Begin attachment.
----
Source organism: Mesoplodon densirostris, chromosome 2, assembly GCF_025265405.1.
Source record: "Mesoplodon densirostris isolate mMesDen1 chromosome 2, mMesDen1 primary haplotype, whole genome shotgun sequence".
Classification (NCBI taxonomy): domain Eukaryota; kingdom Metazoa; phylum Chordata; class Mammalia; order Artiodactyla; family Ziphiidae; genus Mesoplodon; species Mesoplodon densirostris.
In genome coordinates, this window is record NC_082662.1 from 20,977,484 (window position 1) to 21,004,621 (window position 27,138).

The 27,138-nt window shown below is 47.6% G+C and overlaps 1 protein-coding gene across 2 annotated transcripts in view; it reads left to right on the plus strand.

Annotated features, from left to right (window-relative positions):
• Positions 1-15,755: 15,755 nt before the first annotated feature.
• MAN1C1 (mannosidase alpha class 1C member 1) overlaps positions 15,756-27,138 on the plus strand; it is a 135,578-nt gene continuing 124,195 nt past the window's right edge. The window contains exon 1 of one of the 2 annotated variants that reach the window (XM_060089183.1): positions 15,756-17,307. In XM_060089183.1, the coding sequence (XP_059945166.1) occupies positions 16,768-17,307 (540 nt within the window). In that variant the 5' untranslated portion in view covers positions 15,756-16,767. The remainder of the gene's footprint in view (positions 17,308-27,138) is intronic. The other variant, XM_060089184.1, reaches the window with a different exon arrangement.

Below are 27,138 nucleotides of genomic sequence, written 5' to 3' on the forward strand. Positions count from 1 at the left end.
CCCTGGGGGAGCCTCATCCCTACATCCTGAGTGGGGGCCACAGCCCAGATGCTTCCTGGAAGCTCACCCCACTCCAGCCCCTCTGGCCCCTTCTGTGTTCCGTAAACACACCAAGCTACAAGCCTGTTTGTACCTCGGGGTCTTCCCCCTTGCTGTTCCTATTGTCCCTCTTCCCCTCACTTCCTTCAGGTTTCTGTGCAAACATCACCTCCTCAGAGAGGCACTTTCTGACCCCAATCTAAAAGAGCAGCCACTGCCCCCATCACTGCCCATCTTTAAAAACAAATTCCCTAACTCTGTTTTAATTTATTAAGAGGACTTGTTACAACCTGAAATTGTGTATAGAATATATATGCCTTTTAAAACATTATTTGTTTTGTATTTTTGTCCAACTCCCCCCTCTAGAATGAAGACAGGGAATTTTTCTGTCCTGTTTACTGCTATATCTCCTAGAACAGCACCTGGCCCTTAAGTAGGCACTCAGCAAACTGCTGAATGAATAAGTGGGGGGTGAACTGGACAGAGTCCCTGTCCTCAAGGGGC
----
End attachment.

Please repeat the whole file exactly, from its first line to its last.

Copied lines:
Source organism: Mesoplodon densirostris, chromosome 2, assembly GCF_025265405.1.
Source record: "Mesoplodon densirostris isolate mMesDen1 chromosome 2, mMesDen1 primary haplotype, whole genome shotgun sequence".
Classification (NCBI taxonomy): domain Eukaryota; kingdom Metazoa; phylum Chordata; class Mammalia; order Artiodactyla; family Ziphiidae; genus Mesoplodon; species Mesoplodon densirostris.
In genome coordinates, this window is record NC_082662.1 from 20,977,484 (window position 1) to 21,004,621 (window position 27,138).

The 27,138-nt window shown below is 47.6% G+C and overlaps 1 protein-coding gene across 2 annotated transcripts in view; it reads left to right on the plus strand.

Annotated features, from left to right (window-relative positions):
• Positions 1-15,755: 15,755 nt before the first annotated feature.
• MAN1C1 (mannosidase alpha class 1C member 1) overlaps positions 15,756-27,138 on the plus strand; it is a 135,578-nt gene continuing 124,195 nt past the window's right edge. The window contains exon 1 of one of the 2 annotated variants that reach the window (XM_060089183.1): positions 15,756-17,307. In XM_060089183.1, the coding sequence (XP_059945166.1) occupies positions 16,768-17,307 (540 nt within the window). In that variant the 5' untranslated portion in view covers positions 15,756-16,767. The remainder of the gene's footprint in view (positions 17,308-27,138) is intronic. The other variant, XM_060089184.1, reaches the window with a different exon arrangement.

Below are 27,138 nucleotides of genomic sequence, written 5' to 3' on the forward strand. Positions count from 1 at the left end.
CCCTGGGGGAGCCTCATCCCTACATCCTGAGTGGGGGCCACAGCCCAGATGCTTCCTGGAAGCTCACCCCACTCCAGCCCCTCTGGCCCCTTCTGTGTTCCGTAAACACACCAAGCTACAAGCCTGTTTGTACCTCGGGGTCTTCCCCCTTGCTGTTCCTATTGTCCCTCTTCCCCTCACTTCCTTCAGGTTTCTGTGCAAACATCACCTCCTCAGAGAGGCACTTTCTGACCCCAATCTAAAAGAGCAGCCACTGCCCCCATCACTGCCCATCTTTAAAAACAAATTCCCTAACTCTGTTTTAATTTATTAAGAGGACTTGTTACAACCTGAAATTGTGTATAGAATATATATGCCTTTTAAAACATTATTTGTTTTGTATTTTTGTCCAACTCCCCCCTCTAGAATGAAGACAGGGAATTTTTCTGTCCTGTTTACTGCTATATCTCCTAGAACAGCACCTGGCCCTTAAGTAGGCACTCAGCAAACTGCTGAATGAATAAGTGGGGGGTGAACTGGACAGAGTCCCTGTCCTCAAGGGGC